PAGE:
Recently, Allure magazine has come under some heat for one of their editorials in their magazine. One of their articles in their August issue was titled “You (Yes, You) Can Have An Afro”, and it depicted a white model wearing what they call a loose afro (it’s a twist out). Of course this has come under fire in the gaze of the black media, and there have obviously been those people who have argued that all girls can wear afros, and so we shouldn’t be getting upset about this. Which one do I align with? Let’s break this down.
One of the most common arguments against the calling out of these instances are that these are acts of cultural exchange rather than cultural appropriation. Cultural exchange and cultural appropriation are two very similar yet also distinct terms that are often misused.
Cultural Exchange: An exchange of things between to countries and/or two cultures to come to a better understanding of each other.
This is more of a mutual symbiosis where both parties benefit equally
Cultural Appropriation: the adoption of elements of one culture by members of a different cultural group, especially if the adoption is of an oppressed people’s cultural elements by members of the dominant culture. Cultural appropriation may eventually lead to the imitating group being seen as the new face of said cultural practices.
Like I said, these two are very different but often get mistaken as similar due to the inclusion of culture. So now that we have those definitions out of the way, let’s address this topic further. Cultural appropriation is often seen as something to be dismissed rather quickly by the public. Instead those who often call out these instances of appropriation often receive more hate than the one doing the appropriating. The most recent example that comes to mind also has to do with hair: when Amandla Stenburg called out Kylie Jenner for posting an Instagram picture with her in two jumbo cornrow braid with a caption that said, “I woke up like dis.”
In both that instance and in this current issue the problem is surrounding hair, specifically black women’s hair. Amandla was attacked so much for correctly calling out Kylie Jenner. One of the arguments concerning that was “well what about black women dying their hair blond or wearing weaves? That’s cultural appropriation.”
That is where I need to stop these people. Black women dying their hair blond or getting blond extensions is not a form of cultural appropriation. That assumes that only white people have blond hair, which isn’t true by far. It would also assume that these white people are being oppressed in part due to their hair, when they most certainly are not. Blond hair is the symbol of the norm, above the norm, actually, in the United States. And black women wearing weave is certainly not a symbol of self hate, but that’s another story.
As a young black woman, finding out about this article was a gigantic slap in the face. Black women still face struggles today with their hair, especially with the wearing of natural hair. This is because it has not and doesn’t fit into the sphere of whiteness, and as it is put into the Other category, it is seen as inherently less than. Growing up, and today still, I have faced a lot of scrutiny. Thankfully, I don’t experience workplace discrimination from my bosses because of my hair, but I am all too aware of many anti-black rules put in place by some established. The military only very recently got rid of rules that prohibited the wearing of cornrows or locs. Children have been suspended from school for wearing their natural hair, and many others face judgement from their peers. I have been asked this my entire life, and I know it rings true to many other black women in this country: “When are you going to do something with your hair?”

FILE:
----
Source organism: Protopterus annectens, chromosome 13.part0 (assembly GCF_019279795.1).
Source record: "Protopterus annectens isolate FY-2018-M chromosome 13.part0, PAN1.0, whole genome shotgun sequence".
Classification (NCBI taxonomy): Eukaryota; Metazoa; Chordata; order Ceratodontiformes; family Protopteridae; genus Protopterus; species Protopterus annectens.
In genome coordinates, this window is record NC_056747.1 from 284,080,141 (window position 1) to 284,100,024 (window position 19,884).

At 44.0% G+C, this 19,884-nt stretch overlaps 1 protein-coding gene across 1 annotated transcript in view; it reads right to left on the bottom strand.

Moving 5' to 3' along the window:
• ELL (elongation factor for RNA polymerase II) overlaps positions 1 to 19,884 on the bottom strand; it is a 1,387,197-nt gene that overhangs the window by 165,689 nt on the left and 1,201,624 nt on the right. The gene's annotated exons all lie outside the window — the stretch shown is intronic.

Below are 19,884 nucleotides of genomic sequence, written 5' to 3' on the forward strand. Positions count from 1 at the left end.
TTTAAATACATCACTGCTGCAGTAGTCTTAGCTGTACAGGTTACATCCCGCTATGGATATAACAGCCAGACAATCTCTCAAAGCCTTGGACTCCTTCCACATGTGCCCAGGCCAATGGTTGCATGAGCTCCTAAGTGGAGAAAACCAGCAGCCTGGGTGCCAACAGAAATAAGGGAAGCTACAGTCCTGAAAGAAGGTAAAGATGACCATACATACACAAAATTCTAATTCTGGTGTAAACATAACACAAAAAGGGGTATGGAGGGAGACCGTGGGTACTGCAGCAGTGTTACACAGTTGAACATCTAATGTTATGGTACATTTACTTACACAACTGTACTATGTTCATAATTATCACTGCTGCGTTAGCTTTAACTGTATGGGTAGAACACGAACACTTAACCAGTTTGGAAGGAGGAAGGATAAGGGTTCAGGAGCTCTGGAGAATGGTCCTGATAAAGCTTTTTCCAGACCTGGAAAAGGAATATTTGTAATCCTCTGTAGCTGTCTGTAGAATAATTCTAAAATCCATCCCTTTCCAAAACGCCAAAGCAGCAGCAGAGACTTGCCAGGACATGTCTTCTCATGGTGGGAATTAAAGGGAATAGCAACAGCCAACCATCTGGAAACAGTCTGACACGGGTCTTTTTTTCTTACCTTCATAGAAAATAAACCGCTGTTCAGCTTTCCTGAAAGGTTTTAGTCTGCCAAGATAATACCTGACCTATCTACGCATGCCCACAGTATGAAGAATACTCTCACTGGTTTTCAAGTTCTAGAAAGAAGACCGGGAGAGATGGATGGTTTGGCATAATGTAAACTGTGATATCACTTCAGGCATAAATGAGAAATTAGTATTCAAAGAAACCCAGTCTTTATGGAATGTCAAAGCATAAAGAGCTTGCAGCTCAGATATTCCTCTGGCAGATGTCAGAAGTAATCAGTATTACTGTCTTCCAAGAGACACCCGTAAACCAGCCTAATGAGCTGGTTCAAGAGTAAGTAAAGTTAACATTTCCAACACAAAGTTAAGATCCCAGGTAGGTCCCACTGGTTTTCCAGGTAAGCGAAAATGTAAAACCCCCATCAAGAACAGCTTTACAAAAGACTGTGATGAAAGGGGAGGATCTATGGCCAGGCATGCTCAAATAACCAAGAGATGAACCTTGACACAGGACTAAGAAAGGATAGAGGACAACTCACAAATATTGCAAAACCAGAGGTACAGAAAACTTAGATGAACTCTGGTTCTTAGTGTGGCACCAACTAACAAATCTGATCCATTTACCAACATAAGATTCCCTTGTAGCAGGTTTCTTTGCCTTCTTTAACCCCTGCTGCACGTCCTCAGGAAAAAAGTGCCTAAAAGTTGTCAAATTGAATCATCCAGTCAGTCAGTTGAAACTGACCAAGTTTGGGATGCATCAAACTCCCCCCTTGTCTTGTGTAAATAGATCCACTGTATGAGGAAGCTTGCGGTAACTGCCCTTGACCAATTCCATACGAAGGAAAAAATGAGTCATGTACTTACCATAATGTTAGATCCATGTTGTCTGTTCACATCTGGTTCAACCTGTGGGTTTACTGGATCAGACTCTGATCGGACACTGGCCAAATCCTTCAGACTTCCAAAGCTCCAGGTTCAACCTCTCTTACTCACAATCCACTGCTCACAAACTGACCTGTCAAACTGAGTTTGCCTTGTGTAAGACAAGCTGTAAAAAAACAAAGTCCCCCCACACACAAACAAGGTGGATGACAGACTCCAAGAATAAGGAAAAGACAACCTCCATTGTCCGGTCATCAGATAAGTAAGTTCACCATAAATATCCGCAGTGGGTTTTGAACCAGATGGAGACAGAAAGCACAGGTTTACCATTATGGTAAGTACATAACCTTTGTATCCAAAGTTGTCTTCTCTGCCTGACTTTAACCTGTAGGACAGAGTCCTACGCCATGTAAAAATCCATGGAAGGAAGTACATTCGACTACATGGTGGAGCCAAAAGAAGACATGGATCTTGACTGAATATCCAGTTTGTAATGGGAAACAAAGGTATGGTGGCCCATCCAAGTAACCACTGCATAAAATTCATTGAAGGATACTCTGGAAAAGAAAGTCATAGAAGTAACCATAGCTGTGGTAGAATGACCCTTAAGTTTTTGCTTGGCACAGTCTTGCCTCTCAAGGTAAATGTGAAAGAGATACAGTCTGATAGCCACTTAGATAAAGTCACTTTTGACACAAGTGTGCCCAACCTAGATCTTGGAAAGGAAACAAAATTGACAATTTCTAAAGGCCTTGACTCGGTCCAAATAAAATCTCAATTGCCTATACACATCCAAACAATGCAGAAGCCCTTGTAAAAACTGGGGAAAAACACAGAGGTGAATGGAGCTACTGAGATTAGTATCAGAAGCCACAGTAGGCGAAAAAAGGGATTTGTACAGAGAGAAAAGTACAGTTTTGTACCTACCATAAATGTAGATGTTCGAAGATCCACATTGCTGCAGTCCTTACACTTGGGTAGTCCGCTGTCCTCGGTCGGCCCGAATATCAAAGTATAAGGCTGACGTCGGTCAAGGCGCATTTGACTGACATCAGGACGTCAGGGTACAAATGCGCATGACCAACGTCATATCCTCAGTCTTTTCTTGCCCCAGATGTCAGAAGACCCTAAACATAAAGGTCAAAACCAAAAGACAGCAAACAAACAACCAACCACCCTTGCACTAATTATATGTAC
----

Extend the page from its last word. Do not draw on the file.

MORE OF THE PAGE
Black women’s hair is a very big part of the black culture, because of all the scrutiny we have faced due to our hair. We’ve been told that it’s dirty, unkempt, greasy. I could go on, but I really don’t feel like it. So amidst all this criticism, black women still have had to find ways to take care of their hair, afrocentric styles are a major part of it. I remember growing up, I would get so upset because I could never get my hair to be like everyone else’s. My hair couldn’t do the same things that every body else’s could. When I wanted have my hair straight, it would mean either a chemical relaxer, or frying my hair for an entire day until it fell limp past my shoulders.
Seeing these instances, it’s not about the hairstyle. If it was simply about what style one chose to wear their hair in, I really wouldn’t care. But the issue goes so much deeper, which is why so many people are outraged. In 2013, the Huffington post did a study to look at the diversity of cover girls in magazine. They looked at different magazines from September 2012 to September 2013, and they found that only 18 percent of cover girls were women of color. Furthermore, they ranked the magazines by statistics, and Allure was rather low, with only two women of color in the span of that year, only 15.4 percent of the cover girls.
It brings it back to what Amandla said to Kylie Jenner. It’s when you do or wear things that are associated with the black community, but do not try to represent or use your power to lift those who are still being oppressed for these reasons that you are appropriating culture, and that does so much more harm than good. Allure magazine may have been trying to pay homage to the 70s, but by doing this, they took something that is still scrutinized in the context of Otherness, and put it into the sphere of whiteness and call it something that’s cute and trendy and needs to be celebrated. We cannot do this and then say we are in a post-racial world. It doesn’t make sense, it isn’t okay, and it silences the voices and narratives of black women and perpetuates white superiority.